Supporting Ourselves as Learners

When a colleague recently forwarded me an email with the subject line “Wow!” and I saw a video labeled “When a Lesson Goes Wrong,” admittedly I was more than a little bit pessimistic. I’ve never been a fan of reality TV, nor have I seen Hollywood successfully portray the realities of the classroom.


However, in this video of Sarah Wessling’s lesson gone wrong,we face the reality of what it means to be a teacher on a day-to-day basis. As much as we want to talk about what it means to be a reflective practitioner or what it means to have an administrator support such practices, the reality is we often have 3-5 minutes to revise and do it all over again. (This of course assumes necessities such as food, water, and a bathroom break can be forgone for at least another 50 minutes.)

I used to think educators were like conductors in an orchestra, drawing together the best ideas and resources to create the elusive perfect lesson. In Sarah Wessling’s video, we are reminded that our work as educators might be more like jazz. As the musician in this metaphor, we are asked to continually practice in front of a live audience. Even as we trip over a high note, we are thinking ahead to when we will next need to play that note.  In classrooms across the country, our students gently remind us on a daily basis that there is an element of improvisation to this work.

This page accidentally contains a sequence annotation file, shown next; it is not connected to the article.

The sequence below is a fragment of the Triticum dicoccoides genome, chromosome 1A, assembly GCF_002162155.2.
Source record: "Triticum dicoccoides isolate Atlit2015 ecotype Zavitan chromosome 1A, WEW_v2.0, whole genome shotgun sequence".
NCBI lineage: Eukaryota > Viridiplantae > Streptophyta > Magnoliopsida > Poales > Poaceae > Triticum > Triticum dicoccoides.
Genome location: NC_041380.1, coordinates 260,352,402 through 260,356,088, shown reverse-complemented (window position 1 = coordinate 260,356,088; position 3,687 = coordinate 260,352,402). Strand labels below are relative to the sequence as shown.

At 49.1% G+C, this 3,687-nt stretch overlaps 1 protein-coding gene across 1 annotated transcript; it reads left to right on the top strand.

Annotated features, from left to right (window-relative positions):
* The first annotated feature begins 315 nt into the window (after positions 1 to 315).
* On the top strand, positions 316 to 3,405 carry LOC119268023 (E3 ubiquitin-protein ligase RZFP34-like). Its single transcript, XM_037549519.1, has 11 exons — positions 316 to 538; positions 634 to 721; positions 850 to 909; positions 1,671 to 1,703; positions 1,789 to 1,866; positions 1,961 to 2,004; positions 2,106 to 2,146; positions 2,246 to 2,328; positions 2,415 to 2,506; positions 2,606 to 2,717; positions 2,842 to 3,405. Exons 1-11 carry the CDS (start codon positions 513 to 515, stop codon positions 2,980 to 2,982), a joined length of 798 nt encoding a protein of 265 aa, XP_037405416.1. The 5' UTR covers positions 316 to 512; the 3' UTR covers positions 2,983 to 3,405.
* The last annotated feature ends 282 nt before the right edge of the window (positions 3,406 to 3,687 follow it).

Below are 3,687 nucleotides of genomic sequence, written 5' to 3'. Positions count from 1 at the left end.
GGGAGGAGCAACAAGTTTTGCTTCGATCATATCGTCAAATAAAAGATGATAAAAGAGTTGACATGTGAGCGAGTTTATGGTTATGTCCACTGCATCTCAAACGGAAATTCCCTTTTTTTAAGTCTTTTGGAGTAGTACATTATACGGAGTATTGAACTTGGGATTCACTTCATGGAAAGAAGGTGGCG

Just like the jazz musician responding to the contributions of the other musicians, we find ourselves as educators needing reminding that our students are not objects to be acted upon. Like the program that lists a particular song , our teaching may start with a list of standards, but what we do in our classrooms is in response to what we see in our students on a daily basis.

As we return to school this semester, let's think about the baby steps we can take that might make a difference in how we support ourselves as learners. Whether in a jazz ensemble or a symphony orchestra, the musicians do not always practice alone. In that 16 minutes I got to spend in Sarah Wessling’s classroom as a viewer, she reminded us of the importance of having someone to reach out to, someone to share our practices with. Those brief exchanges of ideas won’t make the song perfect, but it will be better than the last time. It is the iterative nature of learning that continues to nurture us in this profession.

This semester offers a fresh start. How will you support yourself as a learner? Do you have that someone to turn to for advice in a pinch? If you are the sole math teacher in a rural school or in the one and only first grade, have you found that place where you can go for support on a moment’s notice?

I invite you to share your ideas by posting Comments below. It may sometimes seem that we're alone in our questions and thoughts, but together, we can help each other find connections, even when there are none on the surface.